Network Based Security in a Cloudy World

I recently needed to authenticate to a service which required that I not only have a secret, but also that I come from a certain host. This became a real problem for me because I wasn’t sure where I was from, or where I would be. In fact, I could be in multiple places at any one time, and I didn’t want to be quarantined in a single location.

In more concrete terms I was authenticating using a Kerberos host principal to the service that required that my host principal be the same host where the request came from. In other words when the service received my request it would do a reverse DNS lookup on my host principal to verify that the request came from that host.

Kerberos usually doesn’t mind where you make requests from. If you have the secret in the form of a username and password, or keytab then the service usually lets you in. However in certain low trust, and high stakes environments the extra layer of security afforded by a reverse DNS lookup is warranted.

This was a problem for me because I was running my application in the cloud where I would have multiple processes doing the request on multiple servers with different IP Addresses. Furthermore none of those servers had a public IP address but instead were hiding behind a router which was using Network Address Translation (NAT). 

Luckily for me, all the applications running on the servers behind this router were owned by my team. That is not always the case in cloud environments, where users can share resources including servers with other teams, and sometimes other companies. Therefore I was able to add a DNS PTR record from the router’s IP address, allowing reverse DNS lookups of that IP to resolve to my Kerbos host principal. Now when the secure service did reverse DNS lookup on my request it was satisfied that the request came from a trusted machine (or router in this case).

You might not always be so lucky to have a private network which only you can deploy applications to. In that case you might find that your private network allows you to map a public IP Address to a single node on the private network. You could then reroute outgoing, or egress traffic, from your application through that node in the network. As long as only you can deploy applications with that configuration you could avoid allowing all machines in that network access to the secure service.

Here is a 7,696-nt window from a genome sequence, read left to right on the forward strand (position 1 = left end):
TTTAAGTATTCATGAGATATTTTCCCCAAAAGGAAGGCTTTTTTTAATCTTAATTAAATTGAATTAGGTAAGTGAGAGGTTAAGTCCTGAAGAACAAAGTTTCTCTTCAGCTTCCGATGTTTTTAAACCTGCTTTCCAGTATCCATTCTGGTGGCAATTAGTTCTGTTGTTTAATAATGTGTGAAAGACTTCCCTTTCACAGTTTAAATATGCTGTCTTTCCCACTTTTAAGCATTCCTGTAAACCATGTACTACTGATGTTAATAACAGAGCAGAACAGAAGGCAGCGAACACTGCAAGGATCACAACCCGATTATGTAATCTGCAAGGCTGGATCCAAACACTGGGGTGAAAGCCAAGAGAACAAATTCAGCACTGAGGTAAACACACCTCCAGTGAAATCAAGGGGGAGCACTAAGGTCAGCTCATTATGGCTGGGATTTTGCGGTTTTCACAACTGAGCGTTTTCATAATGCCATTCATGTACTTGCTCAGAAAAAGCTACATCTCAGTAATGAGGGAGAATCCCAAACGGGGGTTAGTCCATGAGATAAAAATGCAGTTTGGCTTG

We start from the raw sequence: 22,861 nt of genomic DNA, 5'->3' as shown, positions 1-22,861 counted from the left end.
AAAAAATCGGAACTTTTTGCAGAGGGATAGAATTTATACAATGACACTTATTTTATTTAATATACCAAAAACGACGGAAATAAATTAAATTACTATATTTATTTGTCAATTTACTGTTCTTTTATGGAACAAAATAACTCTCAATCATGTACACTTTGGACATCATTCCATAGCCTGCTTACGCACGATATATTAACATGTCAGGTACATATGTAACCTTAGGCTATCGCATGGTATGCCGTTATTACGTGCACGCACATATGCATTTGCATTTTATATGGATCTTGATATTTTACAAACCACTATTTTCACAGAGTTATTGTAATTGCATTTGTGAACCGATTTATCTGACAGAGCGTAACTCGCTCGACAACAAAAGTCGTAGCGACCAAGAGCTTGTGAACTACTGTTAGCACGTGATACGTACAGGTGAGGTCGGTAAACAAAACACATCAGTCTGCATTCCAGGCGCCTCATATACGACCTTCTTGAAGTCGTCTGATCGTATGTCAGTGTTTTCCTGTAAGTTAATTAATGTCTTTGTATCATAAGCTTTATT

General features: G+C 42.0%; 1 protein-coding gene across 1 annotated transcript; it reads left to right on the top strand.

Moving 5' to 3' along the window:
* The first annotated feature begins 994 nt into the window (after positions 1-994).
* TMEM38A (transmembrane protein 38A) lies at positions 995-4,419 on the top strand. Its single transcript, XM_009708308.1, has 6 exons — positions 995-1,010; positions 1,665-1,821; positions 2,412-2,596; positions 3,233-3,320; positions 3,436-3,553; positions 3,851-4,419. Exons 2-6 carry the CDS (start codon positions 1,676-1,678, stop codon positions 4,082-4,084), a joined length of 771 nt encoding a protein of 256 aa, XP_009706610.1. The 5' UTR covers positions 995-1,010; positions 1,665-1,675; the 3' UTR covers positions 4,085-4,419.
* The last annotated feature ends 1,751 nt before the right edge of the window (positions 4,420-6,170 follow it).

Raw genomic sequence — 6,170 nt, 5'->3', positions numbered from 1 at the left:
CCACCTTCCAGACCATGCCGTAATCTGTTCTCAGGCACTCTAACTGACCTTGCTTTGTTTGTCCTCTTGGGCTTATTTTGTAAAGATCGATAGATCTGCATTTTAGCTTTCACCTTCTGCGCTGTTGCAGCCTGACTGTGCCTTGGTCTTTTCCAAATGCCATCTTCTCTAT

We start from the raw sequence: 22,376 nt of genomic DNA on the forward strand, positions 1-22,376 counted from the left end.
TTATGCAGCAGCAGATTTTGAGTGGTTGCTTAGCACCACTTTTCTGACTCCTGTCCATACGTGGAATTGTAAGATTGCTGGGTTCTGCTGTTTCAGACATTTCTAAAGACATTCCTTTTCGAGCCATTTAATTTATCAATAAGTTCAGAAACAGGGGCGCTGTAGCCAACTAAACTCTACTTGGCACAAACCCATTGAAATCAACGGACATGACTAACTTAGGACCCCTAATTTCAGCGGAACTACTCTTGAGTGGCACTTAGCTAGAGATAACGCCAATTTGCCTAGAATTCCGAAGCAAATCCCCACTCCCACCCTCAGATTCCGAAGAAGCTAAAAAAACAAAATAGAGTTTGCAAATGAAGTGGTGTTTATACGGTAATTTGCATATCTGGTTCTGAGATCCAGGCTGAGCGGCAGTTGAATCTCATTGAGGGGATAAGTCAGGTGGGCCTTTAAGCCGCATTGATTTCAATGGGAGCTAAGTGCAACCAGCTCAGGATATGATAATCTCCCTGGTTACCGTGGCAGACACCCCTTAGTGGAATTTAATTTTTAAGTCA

OpenShift build integrity during install and upgrade

How Red Hat deliver OpenShift Container Platform 4

Red Hat have made improvements in the way they deliver installer, client binaries, and container images for OpenShift Container Platform 4. As you may know, the installer and client binaries are delivered to you via while the container images are delivered from, both Red Hat sites. You may also find these images mirrored on one of the Red Hat container registries such as or Because these images can be obtained from a variety of locations, it’s important to know how to verify these components as official to help keep your infrastructure secure.

Verifying the integrity of the installer and/or client binaries

All components associated with OpenShift Container Platform 4 are digitally signed using SHA256. Starting with where you obtain the installer, and client Golang binaries, you’ll notice a sha256sum.txt document that contains a hash of each of the installer and client binaries hosted there. If you obtain the installer and client binaries from you’ll still need to get the sha256sum.txt.sig from On a RHEL host, the key used to sign the sha256sum.txt is located on disk at ‘/etc/pki/rpm-gpg/RPM-GPG-KEY-redhat-release’. 

This is probably the best option for verifying the signature, assuming you trust the channel which you obtained the RHEL bits from. For example, if you provisioned RHEL in AWS EC2 using an official AMI, the channel is probably trustworthy. You can also obtain the official signing key from the Red Hat Product Security section of the customer portal. 

Just be aware that if an attacker has already compromised your machine then the integrity of the official key could be compromised in transit from that page. You could also rely on your web of trust to verify the authenticity of the official Red Hat signing key.

Once you have a copy of the official Red Hat signing key and sha256sum.txt.sig locally, you can use the following commands to create a temporary keyring and verify the signature is valid.

$ gpg --no-default-keyring --keyring ./temp.keyring --import /etc/pki/rpm-gpg/RPM-GPG-KEY-redhat-release
gpg: key FD431D51: public key "Red Hat, Inc. (release key 2) <>" imported
gpg: key 2FA658E0: public key "Red Hat, Inc. (auxiliary key) <>" imported
gpg: Total number processed: 2
gpg:               imported: 2 (RSA: 1)
$ gpg --no-default-keyring --keyring ./temp.keyring --output sha256sum.txt sha256sum.txt.sig
gpg: Signature made Fri 22 Nov 2019 09:25:33 EST using RSA key ID FD431D51
gpg: Good signature from "Red Hat, Inc. (release key 2) <>"
gpg: WARNING: This key is not certified with a trusted signature!